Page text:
Indian stocks declined, with the benchmark index completing its worst May performance since 2006, as a government report showed the economy grew at the slowest pace in nine years.
ICICI Bank Ltd. (ICICIBC), the nation’s biggest private lender, and Tata Motors Ltd. (TTMT), which owns Jaguar Land Rover, sank to their lowest price in four months. Asia’s third-largest economy grew 5.3 percent in the March quarter, compared with a median 6.1 percent of 31 estimates in a Bloomberg survey.
The BSE India Sensitive Index (SENSEX), or Sensex, slid 0.6 percent to 16,218.53 at the close, its lowest level since May 25. The gauge lost 6.4 percent this month, the biggest decline since a 14 percent slump in May 2006. Discord in the ruling coalition and claims of graft have caused policy gridlock, impeding Prime Minister Manmohan Singh’s push to open up the economy. Investments fell to 34.4 percent of gross domestic product last fiscal year from 38.1 percent in 2007-2008, according to Morgan Stanley. (MS:US)
“There’s policy paralysis in the government,” said Anil Singhvi, chairman at Ican Investment Advisors Pvt., by phone from Mumbai. “Unless day-to-day action is taken, we will reach a level of despondency. We are close to a meltdown.”
While growth has slowed in countries from Brazil to China amid Europe’s debt crisis, India’s record trade deficit, the widest budget gap and the fastest inflation among the so-called BRIC nations and policy reversals have contributed to the 12 percent decline in the Sensex from its Feb. 21 high. The rupee has weakened 9 percent this quarter, the worst performance in Asia. Standard & Poor’s cut India’s credit outlook to negative from stable last month, imperiling its investment grade status and saying the political environment is “unfavorable.”
“If our current account deficit continues at current levels and the lack of reforms continues, it doesn’t take a genius to see we could see a cut in our ratings,” Ican’s Singhvi said. “The central bank has been saying that it cannot tackle inflation through its policies alone.”
The Reserve Bank of India signaled government spending, the rupee’s slide and oil costs may curb scope for more rate cuts. It reduced the benchmark rate last month for the first time in three years, after raising it a record 13 times from March 2010 to October last year to cool inflation. The bank is set to review borrowing costs on June 18.
“The terrible GDP numbers clearly indicate that interest rates need to come down fast to trigger capital expenditure and investment cycles and consumption,” Sudip Bandyopadhyay, chief executive officer at Destimoney Securities Pvt., said by phone. “We’re headed for turbulence if RBI doesn’t signal rate cuts.”
Foreign funds have pared holdings of local shares by $161 million this month, after turning net sellers of local equities in April for the first time this year, worsening the rupee’s slide. The Sensex trades at 12.7 times future earnings, near the lowest level in more than three years. That compares with 9.8 times for the MSCI Emerging Markets Index.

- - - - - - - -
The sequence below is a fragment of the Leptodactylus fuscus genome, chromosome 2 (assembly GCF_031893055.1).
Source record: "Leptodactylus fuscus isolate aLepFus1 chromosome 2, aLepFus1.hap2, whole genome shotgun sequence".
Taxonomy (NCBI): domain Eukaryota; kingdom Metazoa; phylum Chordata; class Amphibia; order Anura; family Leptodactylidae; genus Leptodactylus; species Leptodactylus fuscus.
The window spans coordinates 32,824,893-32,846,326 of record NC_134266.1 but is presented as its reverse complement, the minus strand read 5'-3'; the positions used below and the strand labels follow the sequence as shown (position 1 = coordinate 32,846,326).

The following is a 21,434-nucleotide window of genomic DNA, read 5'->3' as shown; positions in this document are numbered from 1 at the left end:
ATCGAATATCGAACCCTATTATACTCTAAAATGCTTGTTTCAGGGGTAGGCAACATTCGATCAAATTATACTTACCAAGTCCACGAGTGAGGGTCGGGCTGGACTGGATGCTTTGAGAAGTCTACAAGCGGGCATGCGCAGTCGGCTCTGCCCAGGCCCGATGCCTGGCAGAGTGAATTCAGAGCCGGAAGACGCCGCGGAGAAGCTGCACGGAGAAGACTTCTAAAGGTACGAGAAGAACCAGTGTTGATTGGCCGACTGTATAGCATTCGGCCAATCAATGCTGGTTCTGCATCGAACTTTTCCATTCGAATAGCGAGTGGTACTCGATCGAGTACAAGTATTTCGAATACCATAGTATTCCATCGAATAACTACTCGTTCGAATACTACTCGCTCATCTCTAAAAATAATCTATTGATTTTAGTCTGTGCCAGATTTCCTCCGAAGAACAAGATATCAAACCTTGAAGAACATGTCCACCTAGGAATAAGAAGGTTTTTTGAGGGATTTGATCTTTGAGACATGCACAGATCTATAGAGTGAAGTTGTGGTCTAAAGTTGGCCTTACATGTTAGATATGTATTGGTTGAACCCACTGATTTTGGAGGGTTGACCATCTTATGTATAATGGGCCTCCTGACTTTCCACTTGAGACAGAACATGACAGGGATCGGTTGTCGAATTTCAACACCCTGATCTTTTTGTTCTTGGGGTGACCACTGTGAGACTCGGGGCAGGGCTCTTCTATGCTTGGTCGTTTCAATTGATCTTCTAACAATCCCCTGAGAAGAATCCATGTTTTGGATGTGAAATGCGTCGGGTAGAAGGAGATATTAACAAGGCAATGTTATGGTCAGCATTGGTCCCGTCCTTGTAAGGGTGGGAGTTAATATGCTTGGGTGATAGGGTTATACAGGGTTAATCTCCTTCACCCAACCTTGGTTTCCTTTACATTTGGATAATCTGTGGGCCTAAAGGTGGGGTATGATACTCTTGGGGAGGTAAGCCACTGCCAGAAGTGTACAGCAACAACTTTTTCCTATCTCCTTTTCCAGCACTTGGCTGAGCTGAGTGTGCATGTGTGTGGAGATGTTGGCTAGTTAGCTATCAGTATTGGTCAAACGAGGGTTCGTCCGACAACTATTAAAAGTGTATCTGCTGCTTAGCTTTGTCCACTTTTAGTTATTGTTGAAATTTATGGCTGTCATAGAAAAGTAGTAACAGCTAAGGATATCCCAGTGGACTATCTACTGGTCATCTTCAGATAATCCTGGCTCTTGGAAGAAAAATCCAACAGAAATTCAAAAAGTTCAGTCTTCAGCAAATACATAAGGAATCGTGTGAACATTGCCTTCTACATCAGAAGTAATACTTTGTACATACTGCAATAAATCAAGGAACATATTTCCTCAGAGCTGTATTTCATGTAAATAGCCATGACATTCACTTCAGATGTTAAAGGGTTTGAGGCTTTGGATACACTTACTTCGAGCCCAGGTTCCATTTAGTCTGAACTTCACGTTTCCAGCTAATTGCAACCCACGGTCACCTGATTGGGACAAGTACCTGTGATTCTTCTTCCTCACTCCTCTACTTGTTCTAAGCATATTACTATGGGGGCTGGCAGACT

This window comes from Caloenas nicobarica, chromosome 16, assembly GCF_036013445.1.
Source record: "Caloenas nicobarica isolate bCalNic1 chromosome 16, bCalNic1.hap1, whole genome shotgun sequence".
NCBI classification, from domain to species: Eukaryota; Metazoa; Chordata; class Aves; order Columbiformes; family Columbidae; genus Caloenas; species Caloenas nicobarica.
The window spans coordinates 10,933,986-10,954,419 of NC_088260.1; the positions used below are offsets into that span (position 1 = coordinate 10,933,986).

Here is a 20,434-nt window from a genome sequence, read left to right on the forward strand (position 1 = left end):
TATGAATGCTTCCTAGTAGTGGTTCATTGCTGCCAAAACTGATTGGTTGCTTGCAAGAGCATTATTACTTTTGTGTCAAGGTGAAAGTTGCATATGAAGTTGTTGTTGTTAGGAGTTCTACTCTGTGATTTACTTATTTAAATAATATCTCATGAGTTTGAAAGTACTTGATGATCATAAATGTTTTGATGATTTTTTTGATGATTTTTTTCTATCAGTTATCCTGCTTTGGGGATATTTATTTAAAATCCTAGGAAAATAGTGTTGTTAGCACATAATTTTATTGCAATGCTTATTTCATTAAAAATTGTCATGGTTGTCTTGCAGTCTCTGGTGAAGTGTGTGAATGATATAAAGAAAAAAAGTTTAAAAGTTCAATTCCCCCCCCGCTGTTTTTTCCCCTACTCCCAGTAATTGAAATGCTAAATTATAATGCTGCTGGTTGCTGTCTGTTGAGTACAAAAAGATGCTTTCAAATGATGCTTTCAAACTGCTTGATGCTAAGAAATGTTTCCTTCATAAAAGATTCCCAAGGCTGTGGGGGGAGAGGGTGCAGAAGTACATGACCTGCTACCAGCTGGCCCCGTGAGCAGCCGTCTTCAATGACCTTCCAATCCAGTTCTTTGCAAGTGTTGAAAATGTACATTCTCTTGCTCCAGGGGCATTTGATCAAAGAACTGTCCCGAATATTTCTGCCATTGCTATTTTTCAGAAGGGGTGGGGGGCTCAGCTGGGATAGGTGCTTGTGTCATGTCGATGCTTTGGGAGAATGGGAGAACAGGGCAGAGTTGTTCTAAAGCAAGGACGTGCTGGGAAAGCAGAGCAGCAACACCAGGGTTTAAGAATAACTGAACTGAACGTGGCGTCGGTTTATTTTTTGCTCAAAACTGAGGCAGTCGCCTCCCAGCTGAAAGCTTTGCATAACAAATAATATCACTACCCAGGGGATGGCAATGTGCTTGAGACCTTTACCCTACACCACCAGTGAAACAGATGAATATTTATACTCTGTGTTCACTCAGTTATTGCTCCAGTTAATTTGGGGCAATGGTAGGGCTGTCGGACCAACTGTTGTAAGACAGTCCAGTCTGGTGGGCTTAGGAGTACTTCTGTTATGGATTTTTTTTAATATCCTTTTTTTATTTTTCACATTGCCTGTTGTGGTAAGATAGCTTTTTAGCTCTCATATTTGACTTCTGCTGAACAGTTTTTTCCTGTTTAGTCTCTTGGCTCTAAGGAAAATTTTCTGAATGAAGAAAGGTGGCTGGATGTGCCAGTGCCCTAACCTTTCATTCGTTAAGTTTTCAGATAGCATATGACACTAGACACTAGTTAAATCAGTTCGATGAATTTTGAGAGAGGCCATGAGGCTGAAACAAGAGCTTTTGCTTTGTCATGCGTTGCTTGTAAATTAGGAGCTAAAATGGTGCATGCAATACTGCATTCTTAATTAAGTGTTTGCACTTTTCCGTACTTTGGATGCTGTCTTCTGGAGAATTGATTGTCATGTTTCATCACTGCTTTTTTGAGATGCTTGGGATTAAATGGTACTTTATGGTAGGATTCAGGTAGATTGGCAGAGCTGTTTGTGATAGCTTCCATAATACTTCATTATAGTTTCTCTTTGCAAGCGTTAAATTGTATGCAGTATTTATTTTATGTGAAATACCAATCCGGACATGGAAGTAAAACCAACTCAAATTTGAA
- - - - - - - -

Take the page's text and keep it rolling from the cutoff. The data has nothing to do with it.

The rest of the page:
“Foreign flows have taken a backseat as the macro factors are not in our favor, and it’s unlikely we will get fresh funds at current valuations,” Shishir Bajpai, senior vice president at IIFL Wealth Management Ltd., said by telephone from Mumbai. “Slow growth will stress earnings and the rupee.” IIFL has $1.8 billion in stocks under management and advisory.
Nine out of 30, or 30 percent, of Sensex companies posted March-quarter profits that trailed analyst estimates, compared with 47 percent in the December quarter and 40 percent in the previous three months. Still, analysts have cut their earnings forecasts for the year to March 2013 by 14 percent since April 2011 to 1,281 rupees per share, the most since the financial crisis in 2009, according to 1,600 estimates compiled by Bloomberg.
India VIX, which measures the cost of protection against losses in the S&P CNX Nifty (NIFTY) Index, fell 0.2 percent to 25.3. The Nifty lost 0.5 percent to 4,924.25. The BSE 200 Index fell 0.2 percent. More than 700 million shares traded on the BSE and NSE yesterday, 21 percent less than the 12-month daily average.
ICICI Bank sank 2.2 percent to 783.3 rupees, while State Bank of India, the biggest, fell 2 percent to 2,056.1 rupees. The BSE Bankex Index of 14 lenders dropped for a second day, losing 0.9 percent.
Tata Motors retreated 4.1 percent to 233 rupees, the lowest level since Jan. 25. Yesterday, the stock had its steepest drop since April 2009 after its main Jaguar Land Rover unit posted earnings that missed some analysts’ estimates.
Maruti Suzuki India Ltd. (MSIL), the nation’s biggest carmaker, lost 4.4 percent to 1,100.25 rupees, the most in two weeks.
Suzlon Energy Ltd. (SUEL) fell 9 percent to 17.9 rupees after the stock was deleted from the MSCI Asia Pacific index.
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